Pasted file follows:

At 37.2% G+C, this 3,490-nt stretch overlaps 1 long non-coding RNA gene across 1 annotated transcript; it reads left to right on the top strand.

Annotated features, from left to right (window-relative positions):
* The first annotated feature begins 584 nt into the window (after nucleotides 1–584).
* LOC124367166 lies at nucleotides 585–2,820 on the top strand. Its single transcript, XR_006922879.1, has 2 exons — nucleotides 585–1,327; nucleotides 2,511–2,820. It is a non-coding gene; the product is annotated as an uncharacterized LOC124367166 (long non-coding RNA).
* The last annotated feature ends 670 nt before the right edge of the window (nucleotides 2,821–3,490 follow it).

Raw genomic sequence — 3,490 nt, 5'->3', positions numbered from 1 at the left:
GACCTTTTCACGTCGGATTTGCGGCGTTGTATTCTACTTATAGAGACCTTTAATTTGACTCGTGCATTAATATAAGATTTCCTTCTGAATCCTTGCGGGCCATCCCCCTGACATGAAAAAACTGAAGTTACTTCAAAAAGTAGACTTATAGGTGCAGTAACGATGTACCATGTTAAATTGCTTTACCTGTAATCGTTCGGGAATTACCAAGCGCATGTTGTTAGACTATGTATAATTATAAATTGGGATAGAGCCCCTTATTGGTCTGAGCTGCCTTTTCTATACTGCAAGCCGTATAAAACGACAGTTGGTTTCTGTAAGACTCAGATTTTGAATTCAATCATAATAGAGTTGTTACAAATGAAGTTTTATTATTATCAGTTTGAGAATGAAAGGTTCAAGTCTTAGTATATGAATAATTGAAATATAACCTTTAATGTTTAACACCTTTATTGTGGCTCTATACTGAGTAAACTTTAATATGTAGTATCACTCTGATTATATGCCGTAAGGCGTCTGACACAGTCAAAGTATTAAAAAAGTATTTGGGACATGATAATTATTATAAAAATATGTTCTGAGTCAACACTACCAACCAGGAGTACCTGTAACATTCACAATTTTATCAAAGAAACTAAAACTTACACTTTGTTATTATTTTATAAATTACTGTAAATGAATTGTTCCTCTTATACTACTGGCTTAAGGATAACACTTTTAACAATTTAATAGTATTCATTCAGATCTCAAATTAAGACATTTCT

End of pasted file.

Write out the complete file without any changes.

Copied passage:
At 37.2% G+C, this 3,490-nt stretch overlaps 1 long non-coding RNA gene across 1 annotated transcript; it reads left to right on the top strand.

Annotated features, from left to right (window-relative positions):
* The first annotated feature begins 584 nt into the window (after nucleotides 1–584).
* LOC124367166 lies at nucleotides 585–2,820 on the top strand. Its single transcript, XR_006922879.1, has 2 exons — nucleotides 585–1,327; nucleotides 2,511–2,820. It is a non-coding gene; the product is annotated as an uncharacterized LOC124367166 (long non-coding RNA).
* The last annotated feature ends 670 nt before the right edge of the window (nucleotides 2,821–3,490 follow it).

Raw genomic sequence — 3,490 nt, 5'->3', positions numbered from 1 at the left:
GACCTTTTCACGTCGGATTTGCGGCGTTGTATTCTACTTATAGAGACCTTTAATTTGACTCGTGCATTAATATAAGATTTCCTTCTGAATCCTTGCGGGCCATCCCCCTGACATGAAAAAACTGAAGTTACTTCAAAAAGTAGACTTATAGGTGCAGTAACGATGTACCATGTTAAATTGCTTTACCTGTAATCGTTCGGGAATTACCAAGCGCATGTTGTTAGACTATGTATAATTATAAATTGGGATAGAGCCCCTTATTGGTCTGAGCTGCCTTTTCTATACTGCAAGCCGTATAAAACGACAGTTGGTTTCTGTAAGACTCAGATTTTGAATTCAATCATAATAGAGTTGTTACAAATGAAGTTTTATTATTATCAGTTTGAGAATGAAAGGTTCAAGTCTTAGTATATGAATAATTGAAATATAACCTTTAATGTTTAACACCTTTATTGTGGCTCTATACTGAGTAAACTTTAATATGTAGTATCACTCTGATTATATGCCGTAAGGCGTCTGACACAGTCAAAGTATTAAAAAAGTATTTGGGACATGATAATTATTATAAAAATATGTTCTGAGTCAACACTACCAACCAGGAGTACCTGTAACATTCACAATTTTATCAAAGAAACTAAAACTTACACTTTGTTATTATTTTATAAATTACTGTAAATGAATTGTTCCTCTTATACTACTGGCTTAAGGATAACACTTTTAACAATTTAATAGTATTCATTCAGATCTCAAATTAAGACATTTCT